Wednesday, October 12, 2011

Toasted Parmesan

Well I think it is time to let the cat out of the bag.  If you haven't caught on by now, it is time you know the truth...I LOVE PARMESAN!

I also love salads, homemade salad dressing, and my coworkers.  Why my coworkers?  Besides being all around fantastic, many of them seem to have an affinity for growing tomatoes and sharing the wealth.  I have picked up about a dozen or so home grown tomatoes in the last week, and they are fantastic.  I eat them plain with a bit of salt on top, but I was looking at my last remaining beauties tonight and decided I needed to do something special with them.  I decided to roast them in olive oil, balsamic and a spice mix of ground mustard/cilantro/cayenne whilst preparing a salad to go along with the fresh veggies.

Now back to my love of parmesan -- I had shredded parmesan for lunch in a chickpea salad and it was the first time parmesan just didn't do much for me.  I could have done with or without it, so I didn't want to just sprinkle some over my dinner salad.  I decided it was time to get creative, so I picked up some grated parmesan (the kind that looks like powder) at the store.

This creation was pretty genius.  You can jazz it up however you want and I didn't use precise measurements, but it went somethin' like this:

  • Preheat oven to 375* F
  • Lay parchment paper over my version of a cookie sheet AKA a pizza pan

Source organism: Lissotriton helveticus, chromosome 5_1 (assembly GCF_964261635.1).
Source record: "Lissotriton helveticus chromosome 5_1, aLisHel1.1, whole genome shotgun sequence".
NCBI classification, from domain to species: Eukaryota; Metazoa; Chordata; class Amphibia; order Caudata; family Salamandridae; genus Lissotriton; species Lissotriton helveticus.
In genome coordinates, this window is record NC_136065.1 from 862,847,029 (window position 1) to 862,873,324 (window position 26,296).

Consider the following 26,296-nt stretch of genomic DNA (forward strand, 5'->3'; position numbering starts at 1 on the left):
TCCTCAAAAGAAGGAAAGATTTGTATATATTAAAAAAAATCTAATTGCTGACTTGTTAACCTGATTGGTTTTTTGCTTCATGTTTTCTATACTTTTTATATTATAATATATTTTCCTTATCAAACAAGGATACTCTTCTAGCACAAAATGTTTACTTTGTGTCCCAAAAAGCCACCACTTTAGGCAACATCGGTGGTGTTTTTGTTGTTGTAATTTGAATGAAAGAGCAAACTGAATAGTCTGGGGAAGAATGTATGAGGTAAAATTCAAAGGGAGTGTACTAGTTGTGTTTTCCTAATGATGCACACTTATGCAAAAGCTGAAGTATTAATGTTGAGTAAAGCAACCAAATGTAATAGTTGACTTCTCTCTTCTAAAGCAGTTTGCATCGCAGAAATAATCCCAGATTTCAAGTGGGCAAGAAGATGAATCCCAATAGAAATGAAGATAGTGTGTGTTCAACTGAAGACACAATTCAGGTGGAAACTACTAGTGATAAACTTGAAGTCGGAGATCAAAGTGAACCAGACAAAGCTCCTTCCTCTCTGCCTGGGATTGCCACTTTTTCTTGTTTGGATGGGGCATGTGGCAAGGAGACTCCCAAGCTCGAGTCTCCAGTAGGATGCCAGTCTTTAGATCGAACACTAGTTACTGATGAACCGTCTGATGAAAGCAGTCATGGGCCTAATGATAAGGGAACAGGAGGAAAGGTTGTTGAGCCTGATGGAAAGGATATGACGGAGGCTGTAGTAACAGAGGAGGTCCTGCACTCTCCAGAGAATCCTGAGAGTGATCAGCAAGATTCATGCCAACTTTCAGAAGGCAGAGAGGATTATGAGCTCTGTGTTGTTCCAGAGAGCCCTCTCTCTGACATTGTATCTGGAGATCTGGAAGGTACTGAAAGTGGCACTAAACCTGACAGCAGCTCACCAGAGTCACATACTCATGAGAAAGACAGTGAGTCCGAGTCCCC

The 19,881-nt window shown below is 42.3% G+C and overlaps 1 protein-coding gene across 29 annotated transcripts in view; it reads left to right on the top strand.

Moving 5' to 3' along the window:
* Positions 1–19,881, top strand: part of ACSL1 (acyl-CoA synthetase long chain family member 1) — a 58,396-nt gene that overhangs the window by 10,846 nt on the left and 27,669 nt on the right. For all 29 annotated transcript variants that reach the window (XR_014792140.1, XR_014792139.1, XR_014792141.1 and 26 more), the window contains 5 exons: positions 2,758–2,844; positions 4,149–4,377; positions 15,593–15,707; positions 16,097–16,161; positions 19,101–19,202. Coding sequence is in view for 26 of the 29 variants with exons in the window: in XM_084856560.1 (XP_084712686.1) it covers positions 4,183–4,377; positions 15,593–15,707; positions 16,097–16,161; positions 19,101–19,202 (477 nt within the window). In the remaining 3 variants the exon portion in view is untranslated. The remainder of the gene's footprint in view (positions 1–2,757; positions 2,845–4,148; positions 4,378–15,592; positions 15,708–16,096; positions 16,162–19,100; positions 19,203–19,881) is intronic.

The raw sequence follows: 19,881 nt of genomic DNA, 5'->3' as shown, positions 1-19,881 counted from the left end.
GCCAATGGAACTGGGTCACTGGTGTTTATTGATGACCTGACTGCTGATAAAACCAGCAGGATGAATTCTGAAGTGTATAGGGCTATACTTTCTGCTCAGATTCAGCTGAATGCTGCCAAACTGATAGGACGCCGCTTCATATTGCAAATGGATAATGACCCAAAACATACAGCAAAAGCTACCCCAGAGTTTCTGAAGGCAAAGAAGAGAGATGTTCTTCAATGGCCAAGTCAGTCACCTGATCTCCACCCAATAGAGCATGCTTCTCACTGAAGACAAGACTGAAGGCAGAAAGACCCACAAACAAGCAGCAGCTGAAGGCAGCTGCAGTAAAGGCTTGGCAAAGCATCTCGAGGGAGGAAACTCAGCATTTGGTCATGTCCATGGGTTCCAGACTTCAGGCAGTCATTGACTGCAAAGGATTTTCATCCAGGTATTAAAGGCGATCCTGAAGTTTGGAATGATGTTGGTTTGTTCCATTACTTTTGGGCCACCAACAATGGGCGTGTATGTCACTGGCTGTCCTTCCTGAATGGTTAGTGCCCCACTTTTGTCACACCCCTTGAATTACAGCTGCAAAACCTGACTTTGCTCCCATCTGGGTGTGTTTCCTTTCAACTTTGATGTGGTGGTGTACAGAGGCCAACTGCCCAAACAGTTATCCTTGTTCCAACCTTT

• Pour about half a cup of parm into a bowl
    • Add garlic powder to taste
    • Add pepper to taste
    • Add Italian seasoning to taste
    • *If you prefer solid measurements, I would estimate about a quarter teaspoon garlic powder, a tablespoon Italian seasoning, and a half teaspoon pepper
  • Mix it all up in the bowl and add to the parchment paper.

Here is where I would change things if making again.  My original intent was to melt the circles into individual servings.  Well I had never really thought about it before, but realized grated parmesan doesn't melt!  When they were done in the oven, I expected to pick each circle off the paper, but they all crumbled, which ended up being a happy accident.  If I were doing it again, I would just spread the cheese in a thin layer over the pan (use parchment paper though).

Cook for five minutes -- mine started to brown at four minutes, so pay close attention and don't exceed five minutes without a VERY watchful eye!

When done, remove from the oven and crumble up.

Now you have something that tastes like a deconstructed crouton -- breadcrumb-like, flavorful, adds a bit of crunch, and, even better, much lower calorie than croutons!  One tablespoon of this stuff is only 20 calories and because of the crumb-like consistency, it sprinkles over your salad quite well.